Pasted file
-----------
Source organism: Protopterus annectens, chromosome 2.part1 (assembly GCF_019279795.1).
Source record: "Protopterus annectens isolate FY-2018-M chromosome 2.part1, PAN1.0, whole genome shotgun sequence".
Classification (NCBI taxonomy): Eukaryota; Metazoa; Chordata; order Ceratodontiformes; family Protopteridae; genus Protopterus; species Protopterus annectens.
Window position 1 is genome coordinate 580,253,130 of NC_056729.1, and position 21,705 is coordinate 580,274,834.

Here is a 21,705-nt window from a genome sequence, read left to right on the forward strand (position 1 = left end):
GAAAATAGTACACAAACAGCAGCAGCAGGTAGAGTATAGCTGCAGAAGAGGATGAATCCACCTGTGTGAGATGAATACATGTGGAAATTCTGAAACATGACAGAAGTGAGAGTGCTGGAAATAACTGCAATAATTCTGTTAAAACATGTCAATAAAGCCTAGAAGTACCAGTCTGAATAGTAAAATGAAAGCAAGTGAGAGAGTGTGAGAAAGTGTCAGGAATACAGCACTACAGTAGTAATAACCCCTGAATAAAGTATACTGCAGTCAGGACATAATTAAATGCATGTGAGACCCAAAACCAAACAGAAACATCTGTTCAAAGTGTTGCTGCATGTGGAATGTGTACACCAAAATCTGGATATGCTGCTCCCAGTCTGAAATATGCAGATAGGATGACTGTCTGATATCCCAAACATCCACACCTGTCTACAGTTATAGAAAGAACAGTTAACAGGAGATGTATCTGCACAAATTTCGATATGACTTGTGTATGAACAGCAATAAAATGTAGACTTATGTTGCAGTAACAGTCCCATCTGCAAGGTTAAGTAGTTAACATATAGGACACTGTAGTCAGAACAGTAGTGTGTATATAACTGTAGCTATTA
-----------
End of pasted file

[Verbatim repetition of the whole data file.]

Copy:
Source organism: Protopterus annectens, chromosome 2.part1 (assembly GCF_019279795.1).
Source record: "Protopterus annectens isolate FY-2018-M chromosome 2.part1, PAN1.0, whole genome shotgun sequence".
Classification (NCBI taxonomy): Eukaryota; Metazoa; Chordata; order Ceratodontiformes; family Protopteridae; genus Protopterus; species Protopterus annectens.
Window position 1 is genome coordinate 580,253,130 of NC_056729.1, and position 21,705 is coordinate 580,274,834.

Here is a 21,705-nt window from a genome sequence, read left to right on the forward strand (position 1 = left end):
GAAAATAGTACACAAACAGCAGCAGCAGGTAGAGTATAGCTGCAGAAGAGGATGAATCCACCTGTGTGAGATGAATACATGTGGAAATTCTGAAACATGACAGAAGTGAGAGTGCTGGAAATAACTGCAATAATTCTGTTAAAACATGTCAATAAAGCCTAGAAGTACCAGTCTGAATAGTAAAATGAAAGCAAGTGAGAGAGTGTGAGAAAGTGTCAGGAATACAGCACTACAGTAGTAATAACCCCTGAATAAAGTATACTGCAGTCAGGACATAATTAAATGCATGTGAGACCCAAAACCAAACAGAAACATCTGTTCAAAGTGTTGCTGCATGTGGAATGTGTACACCAAAATCTGGATATGCTGCTCCCAGTCTGAAATATGCAGATAGGATGACTGTCTGATATCCCAAACATCCACACCTGTCTACAGTTATAGAAAGAACAGTTAACAGGAGATGTATCTGCACAAATTTCGATATGACTTGTGTATGAACAGCAATAAAATGTAGACTTATGTTGCAGTAACAGTCCCATCTGCAAGGTTAAGTAGTTAACATATAGGACACTGTAGTCAGAACAGTAGTGTGTATATAACTGTAGCTATTA